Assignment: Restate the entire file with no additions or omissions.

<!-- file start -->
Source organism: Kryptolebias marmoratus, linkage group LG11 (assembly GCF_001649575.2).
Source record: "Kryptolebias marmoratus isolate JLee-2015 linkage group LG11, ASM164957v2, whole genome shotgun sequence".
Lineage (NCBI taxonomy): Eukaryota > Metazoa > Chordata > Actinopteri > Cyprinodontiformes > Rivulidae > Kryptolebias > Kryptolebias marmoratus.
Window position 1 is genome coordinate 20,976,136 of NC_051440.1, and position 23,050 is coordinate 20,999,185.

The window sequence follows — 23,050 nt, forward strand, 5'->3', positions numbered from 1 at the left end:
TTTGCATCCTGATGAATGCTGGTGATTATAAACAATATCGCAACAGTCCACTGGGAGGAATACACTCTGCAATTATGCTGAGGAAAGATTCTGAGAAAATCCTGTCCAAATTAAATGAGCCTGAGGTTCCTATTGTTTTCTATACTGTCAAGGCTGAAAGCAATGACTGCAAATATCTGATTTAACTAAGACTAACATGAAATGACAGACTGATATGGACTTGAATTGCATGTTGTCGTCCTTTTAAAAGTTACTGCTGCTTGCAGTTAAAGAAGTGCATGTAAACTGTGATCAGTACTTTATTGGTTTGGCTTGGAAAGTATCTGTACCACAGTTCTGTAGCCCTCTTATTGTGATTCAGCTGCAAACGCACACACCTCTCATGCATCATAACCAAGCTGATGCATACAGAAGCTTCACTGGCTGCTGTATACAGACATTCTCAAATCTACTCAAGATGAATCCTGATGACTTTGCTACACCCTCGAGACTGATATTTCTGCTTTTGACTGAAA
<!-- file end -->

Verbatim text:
Source organism: Kryptolebias marmoratus, linkage group LG11 (assembly GCF_001649575.2).
Source record: "Kryptolebias marmoratus isolate JLee-2015 linkage group LG11, ASM164957v2, whole genome shotgun sequence".
Lineage (NCBI taxonomy): Eukaryota > Metazoa > Chordata > Actinopteri > Cyprinodontiformes > Rivulidae > Kryptolebias > Kryptolebias marmoratus.
Window position 1 is genome coordinate 20,976,136 of NC_051440.1, and position 23,050 is coordinate 20,999,185.

The window sequence follows — 23,050 nt, forward strand, 5'->3', positions numbered from 1 at the left end:
TTTGCATCCTGATGAATGCTGGTGATTATAAACAATATCGCAACAGTCCACTGGGAGGAATACACTCTGCAATTATGCTGAGGAAAGATTCTGAGAAAATCCTGTCCAAATTAAATGAGCCTGAGGTTCCTATTGTTTTCTATACTGTCAAGGCTGAAAGCAATGACTGCAAATATCTGATTTAACTAAGACTAACATGAAATGACAGACTGATATGGACTTGAATTGCATGTTGTCGTCCTTTTAAAAGTTACTGCTGCTTGCAGTTAAAGAAGTGCATGTAAACTGTGATCAGTACTTTATTGGTTTGGCTTGGAAAGTATCTGTACCACAGTTCTGTAGCCCTCTTATTGTGATTCAGCTGCAAACGCACACACCTCTCATGCATCATAACCAAGCTGATGCATACAGAAGCTTCACTGGCTGCTGTATACAGACATTCTCAAATCTACTCAAGATGAATCCTGATGACTTTGCTACACCCTCGAGACTGATATTTCTGCTTTTGACTGAAA